The Importance of Art Education
Advocacy for art education is an important facet of a successful art program. Beginning art educators need to be aware of their role in promoting and educating others of the role art plays throughout world cultures. The following presentations were prepared as part of the requirements for ART325.
10 Lessons the Arts Teach by Eliot Eisner
1. The arts teach children to make good judgments about qualitative relationships.
Unlike much of the curriculum in which correct answers and rules prevail, in the arts, it is judgment rather than rules that prevail.
2. The arts teach children that problems can have more than one solution
and that questions can have more than one answer.
3. The arts celebrate multiple perspectives.
One of their large lessons is that there are many ways to see and interpret the world.
4. The arts teach children that in complex forms of problem solving
purposes are seldom fixed, but change with circumstance and opportunity. Learning in the arts requires the ability and a willingness to surrender to the unanticipated possibilities of the work as it unfolds.
5. The arts make vivid the fact that neither words in their literal form nor numbers exhaust what we can know. The limits of our language do not define the limits of our cognition.
6. The arts teach students that small differences can have large effects.
The arts traffic in subtleties.
7. The arts teach students to think through and within a material.
All art forms employ some means through which images become real.
8. The arts help children learn to say what cannot be said.
When children are invited to disclose what a work of art helps them feel, they must reach into their poetic capacities to find the words that will do the job.
9. The arts enable us to have experience we can have from no other source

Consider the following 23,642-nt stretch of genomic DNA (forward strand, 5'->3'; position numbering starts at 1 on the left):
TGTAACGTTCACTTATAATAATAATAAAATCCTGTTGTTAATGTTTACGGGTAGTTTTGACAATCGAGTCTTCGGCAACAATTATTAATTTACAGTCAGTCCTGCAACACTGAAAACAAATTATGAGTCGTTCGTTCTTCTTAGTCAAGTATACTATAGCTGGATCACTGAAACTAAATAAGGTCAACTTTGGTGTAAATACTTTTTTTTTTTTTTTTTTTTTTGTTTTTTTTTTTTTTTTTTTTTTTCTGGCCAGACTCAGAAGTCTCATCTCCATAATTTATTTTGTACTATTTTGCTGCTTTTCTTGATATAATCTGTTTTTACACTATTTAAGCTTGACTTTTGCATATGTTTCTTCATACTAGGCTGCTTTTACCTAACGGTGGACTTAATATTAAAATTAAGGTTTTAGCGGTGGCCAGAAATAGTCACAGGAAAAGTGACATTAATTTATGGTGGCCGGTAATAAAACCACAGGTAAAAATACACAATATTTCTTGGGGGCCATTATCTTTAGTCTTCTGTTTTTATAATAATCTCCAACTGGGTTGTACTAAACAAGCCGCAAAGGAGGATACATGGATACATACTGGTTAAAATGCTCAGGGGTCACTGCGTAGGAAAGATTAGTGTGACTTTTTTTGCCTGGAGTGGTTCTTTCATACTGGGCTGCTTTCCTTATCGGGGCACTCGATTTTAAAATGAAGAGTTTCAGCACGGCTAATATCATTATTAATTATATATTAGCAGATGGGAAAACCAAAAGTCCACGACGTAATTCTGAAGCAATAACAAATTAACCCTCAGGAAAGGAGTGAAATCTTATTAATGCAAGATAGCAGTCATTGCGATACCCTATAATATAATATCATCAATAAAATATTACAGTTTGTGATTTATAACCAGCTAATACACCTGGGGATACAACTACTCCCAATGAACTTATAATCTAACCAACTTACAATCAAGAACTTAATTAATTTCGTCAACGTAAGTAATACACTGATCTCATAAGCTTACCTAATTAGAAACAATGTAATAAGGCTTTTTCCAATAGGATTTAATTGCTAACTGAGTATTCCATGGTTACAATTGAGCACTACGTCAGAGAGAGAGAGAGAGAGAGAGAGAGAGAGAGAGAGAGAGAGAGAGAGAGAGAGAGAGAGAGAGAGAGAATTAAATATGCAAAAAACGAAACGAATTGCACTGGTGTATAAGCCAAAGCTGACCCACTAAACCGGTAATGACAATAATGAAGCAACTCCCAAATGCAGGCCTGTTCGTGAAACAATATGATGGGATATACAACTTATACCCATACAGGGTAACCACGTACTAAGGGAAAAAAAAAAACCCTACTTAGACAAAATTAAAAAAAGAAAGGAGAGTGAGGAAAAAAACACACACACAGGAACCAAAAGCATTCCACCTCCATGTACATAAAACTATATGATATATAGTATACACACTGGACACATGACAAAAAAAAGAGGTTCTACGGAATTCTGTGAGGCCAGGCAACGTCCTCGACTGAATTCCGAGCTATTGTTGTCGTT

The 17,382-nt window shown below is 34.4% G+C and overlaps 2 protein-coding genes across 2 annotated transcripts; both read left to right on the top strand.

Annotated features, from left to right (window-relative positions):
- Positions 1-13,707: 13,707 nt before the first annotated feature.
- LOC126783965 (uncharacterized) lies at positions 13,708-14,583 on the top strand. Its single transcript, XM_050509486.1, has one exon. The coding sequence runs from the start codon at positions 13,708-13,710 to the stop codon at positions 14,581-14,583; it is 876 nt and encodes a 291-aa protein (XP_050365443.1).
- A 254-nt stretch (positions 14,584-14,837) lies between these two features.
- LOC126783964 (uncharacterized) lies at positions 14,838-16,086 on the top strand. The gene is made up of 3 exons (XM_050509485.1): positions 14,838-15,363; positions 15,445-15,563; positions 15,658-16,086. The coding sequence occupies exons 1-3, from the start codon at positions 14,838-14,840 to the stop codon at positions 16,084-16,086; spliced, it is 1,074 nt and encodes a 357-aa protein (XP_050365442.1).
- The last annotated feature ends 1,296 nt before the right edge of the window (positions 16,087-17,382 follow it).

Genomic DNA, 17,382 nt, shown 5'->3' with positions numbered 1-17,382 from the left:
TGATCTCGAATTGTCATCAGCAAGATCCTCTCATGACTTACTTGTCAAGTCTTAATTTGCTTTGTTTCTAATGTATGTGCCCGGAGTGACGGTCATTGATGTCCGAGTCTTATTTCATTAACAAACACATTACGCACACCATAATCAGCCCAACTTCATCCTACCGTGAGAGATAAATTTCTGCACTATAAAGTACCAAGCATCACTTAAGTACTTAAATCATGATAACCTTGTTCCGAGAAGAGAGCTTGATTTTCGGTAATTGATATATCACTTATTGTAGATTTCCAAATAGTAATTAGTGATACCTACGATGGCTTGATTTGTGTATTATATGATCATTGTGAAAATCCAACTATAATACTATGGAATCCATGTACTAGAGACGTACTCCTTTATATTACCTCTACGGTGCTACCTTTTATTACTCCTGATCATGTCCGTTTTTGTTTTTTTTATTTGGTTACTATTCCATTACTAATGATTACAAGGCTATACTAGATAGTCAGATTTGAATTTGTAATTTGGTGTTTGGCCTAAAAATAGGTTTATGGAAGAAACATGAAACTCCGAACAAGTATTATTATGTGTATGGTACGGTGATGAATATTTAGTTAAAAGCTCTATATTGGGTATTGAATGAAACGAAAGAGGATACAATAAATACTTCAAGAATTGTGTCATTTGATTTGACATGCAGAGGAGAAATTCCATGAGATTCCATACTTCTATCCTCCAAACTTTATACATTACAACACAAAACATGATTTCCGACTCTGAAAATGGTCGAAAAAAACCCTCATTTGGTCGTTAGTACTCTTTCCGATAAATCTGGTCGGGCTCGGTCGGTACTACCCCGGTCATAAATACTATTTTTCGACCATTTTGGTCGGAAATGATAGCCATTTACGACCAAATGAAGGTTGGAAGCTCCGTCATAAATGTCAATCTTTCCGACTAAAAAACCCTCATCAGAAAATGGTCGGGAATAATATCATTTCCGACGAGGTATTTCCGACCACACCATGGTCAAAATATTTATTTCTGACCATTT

and through such experience to discover the range and variety of what we are capable of feeling.
10. The arts’ position in the school curriculum symbolizes to the young
what adults believe is important.
SOURCE: Eisner, E. (2002). The Arts and the Creation of Mind, In Chapter 4, What the Arts Teach and How It Shows. (pp. 70-92). Yale University Press. Available from NAEA Publications. NAEA grants reprint permission for this excerpt from Ten Lessons with proper acknowledgment of its source and NAEA.
Marvin Bartel, a retired professor from Goshen College, Indiana has listed his reasons for having art in the schools and sources for his assertions:
- A reason for art is to tell stories, events, myths, beliefs, and literature.
- A reason for art is to convince, inform, inspire, criticize, persuade, make the world a better place (Guernica by Picasso – Faith Ringgold).
- A reason for art is to perform rituals, work magic, pray for protection, pray of success, for fertility, for cures for sickness, for prosperity, etc. (tribal fetish art – modern advertising).
- A reason for art is to enhance a religious ceremony (stained glass in Gothic church – tile of Mosque).
- A reason for art is to help in meditation as in the contemplation of nature.
- A reason for art is to create personal and group identity, inspire, school, cultural, and/or national identity, loyalty, and spirit (flags, mascots, logos).
- A reason for art is to tell how people used to look and behave.
- A reason for art is to tell us how places and things used to look.
- A reason for art is to tell us how an artist feels about the subject of artwork (DeKooning – Wyeth).
- A reason for art is to tell us the ways artists have found to express their creativity, and ways to interpret and represent what they have seen, imagined, remembered and felt (Bearden).
- A reason for art is to a way to interpret our own emotions and understand ourselves better (Pollack – Frankenthaler).
- A reason for art is to express and see dreams and fantasies (Mary Frank – Dali).